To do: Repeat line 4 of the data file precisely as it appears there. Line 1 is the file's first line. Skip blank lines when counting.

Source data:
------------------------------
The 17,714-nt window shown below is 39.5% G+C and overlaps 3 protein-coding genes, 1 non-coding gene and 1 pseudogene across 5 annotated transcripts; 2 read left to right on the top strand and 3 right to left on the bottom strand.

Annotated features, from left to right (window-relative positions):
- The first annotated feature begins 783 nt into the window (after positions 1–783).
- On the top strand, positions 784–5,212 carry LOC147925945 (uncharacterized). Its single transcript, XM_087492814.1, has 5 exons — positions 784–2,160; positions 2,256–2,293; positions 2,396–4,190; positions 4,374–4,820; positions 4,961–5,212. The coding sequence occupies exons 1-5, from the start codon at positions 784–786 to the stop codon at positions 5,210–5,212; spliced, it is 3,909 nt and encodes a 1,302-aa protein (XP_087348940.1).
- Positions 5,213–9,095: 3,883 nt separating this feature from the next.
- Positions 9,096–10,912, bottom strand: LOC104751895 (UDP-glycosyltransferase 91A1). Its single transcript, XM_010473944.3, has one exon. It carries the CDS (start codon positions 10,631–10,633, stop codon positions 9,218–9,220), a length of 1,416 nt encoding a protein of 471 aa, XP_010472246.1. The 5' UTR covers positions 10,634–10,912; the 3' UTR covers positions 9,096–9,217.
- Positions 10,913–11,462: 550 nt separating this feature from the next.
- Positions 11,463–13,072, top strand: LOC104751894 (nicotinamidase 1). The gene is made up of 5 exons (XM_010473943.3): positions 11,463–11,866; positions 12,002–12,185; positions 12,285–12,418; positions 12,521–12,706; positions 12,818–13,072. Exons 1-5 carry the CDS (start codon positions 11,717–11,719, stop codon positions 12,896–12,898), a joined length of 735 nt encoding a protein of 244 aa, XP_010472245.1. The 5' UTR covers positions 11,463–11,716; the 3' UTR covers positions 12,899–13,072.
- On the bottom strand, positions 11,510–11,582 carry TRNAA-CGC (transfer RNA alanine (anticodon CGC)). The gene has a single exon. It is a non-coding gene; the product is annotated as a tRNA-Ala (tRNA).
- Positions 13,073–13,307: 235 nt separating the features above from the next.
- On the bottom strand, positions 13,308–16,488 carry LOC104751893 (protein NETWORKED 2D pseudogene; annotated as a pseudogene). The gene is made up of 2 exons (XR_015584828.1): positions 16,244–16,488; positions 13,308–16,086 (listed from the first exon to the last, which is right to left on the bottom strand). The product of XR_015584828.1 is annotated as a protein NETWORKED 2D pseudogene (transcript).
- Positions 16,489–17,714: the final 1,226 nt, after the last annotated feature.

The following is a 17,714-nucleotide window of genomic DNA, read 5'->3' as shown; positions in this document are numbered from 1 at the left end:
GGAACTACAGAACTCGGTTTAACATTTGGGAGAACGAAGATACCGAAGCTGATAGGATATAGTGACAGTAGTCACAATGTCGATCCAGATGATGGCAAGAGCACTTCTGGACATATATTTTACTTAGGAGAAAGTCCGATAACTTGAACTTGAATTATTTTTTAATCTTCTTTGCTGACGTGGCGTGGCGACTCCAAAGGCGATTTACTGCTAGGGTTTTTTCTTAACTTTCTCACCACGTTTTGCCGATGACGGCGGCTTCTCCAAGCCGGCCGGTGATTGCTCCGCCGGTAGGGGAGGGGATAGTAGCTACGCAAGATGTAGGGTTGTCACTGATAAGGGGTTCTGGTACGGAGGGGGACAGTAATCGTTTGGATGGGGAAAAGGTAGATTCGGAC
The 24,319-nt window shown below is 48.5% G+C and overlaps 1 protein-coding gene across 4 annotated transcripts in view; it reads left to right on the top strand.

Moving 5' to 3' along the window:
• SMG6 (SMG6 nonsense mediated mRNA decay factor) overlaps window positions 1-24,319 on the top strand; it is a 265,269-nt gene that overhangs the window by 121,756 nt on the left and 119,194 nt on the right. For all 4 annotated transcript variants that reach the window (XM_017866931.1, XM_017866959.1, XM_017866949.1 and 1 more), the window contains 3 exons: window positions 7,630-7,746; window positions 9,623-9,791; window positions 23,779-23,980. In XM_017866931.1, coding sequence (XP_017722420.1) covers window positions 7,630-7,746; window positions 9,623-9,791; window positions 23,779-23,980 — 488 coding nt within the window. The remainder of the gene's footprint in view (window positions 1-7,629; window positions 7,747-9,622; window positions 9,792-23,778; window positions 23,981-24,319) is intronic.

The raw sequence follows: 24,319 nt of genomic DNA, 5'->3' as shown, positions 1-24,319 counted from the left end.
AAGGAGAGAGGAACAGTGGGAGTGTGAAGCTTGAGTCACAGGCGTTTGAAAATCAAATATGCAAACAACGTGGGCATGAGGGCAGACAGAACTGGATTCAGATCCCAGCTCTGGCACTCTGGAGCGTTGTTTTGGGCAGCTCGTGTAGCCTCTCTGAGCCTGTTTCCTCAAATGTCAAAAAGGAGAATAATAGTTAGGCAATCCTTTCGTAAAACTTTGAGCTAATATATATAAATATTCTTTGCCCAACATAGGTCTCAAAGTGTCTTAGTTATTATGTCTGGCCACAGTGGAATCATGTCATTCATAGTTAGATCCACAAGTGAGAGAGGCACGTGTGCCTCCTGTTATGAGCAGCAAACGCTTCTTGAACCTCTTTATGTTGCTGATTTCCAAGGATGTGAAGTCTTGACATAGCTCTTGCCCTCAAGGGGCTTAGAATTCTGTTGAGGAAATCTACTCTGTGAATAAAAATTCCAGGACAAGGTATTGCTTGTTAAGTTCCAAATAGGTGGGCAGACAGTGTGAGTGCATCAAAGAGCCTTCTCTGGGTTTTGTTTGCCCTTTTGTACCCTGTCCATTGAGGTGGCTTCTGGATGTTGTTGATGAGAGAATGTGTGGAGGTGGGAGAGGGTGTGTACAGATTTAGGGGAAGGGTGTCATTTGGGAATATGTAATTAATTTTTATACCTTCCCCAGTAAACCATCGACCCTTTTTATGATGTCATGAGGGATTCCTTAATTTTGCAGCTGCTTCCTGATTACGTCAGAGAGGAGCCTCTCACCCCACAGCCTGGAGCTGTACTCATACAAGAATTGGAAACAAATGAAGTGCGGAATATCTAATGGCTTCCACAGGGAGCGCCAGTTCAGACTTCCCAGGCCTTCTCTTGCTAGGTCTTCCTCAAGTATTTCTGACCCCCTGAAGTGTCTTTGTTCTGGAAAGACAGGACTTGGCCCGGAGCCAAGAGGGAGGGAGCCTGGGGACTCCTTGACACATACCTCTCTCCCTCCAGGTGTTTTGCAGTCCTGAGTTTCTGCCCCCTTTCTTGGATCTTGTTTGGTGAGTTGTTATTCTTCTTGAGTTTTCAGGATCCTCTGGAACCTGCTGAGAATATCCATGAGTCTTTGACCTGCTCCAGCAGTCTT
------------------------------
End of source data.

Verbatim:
- On the top strand, positions 784–5,212 carry LOC147925945 (uncharacterized). Its single transcript, XM_087492814.1, has 5 exons — positions 784–2,160; positions 2,256–2,293; positions 2,396–4,190; positions 4,374–4,820; positions 4,961–5,212. The coding sequence occupies exons 1-5, from the start codon at positions 784–786 to the stop codon at positions 5,210–5,212; spliced, it is 3,909 nt and encodes a 1,302-aa protein (XP_087348940.1).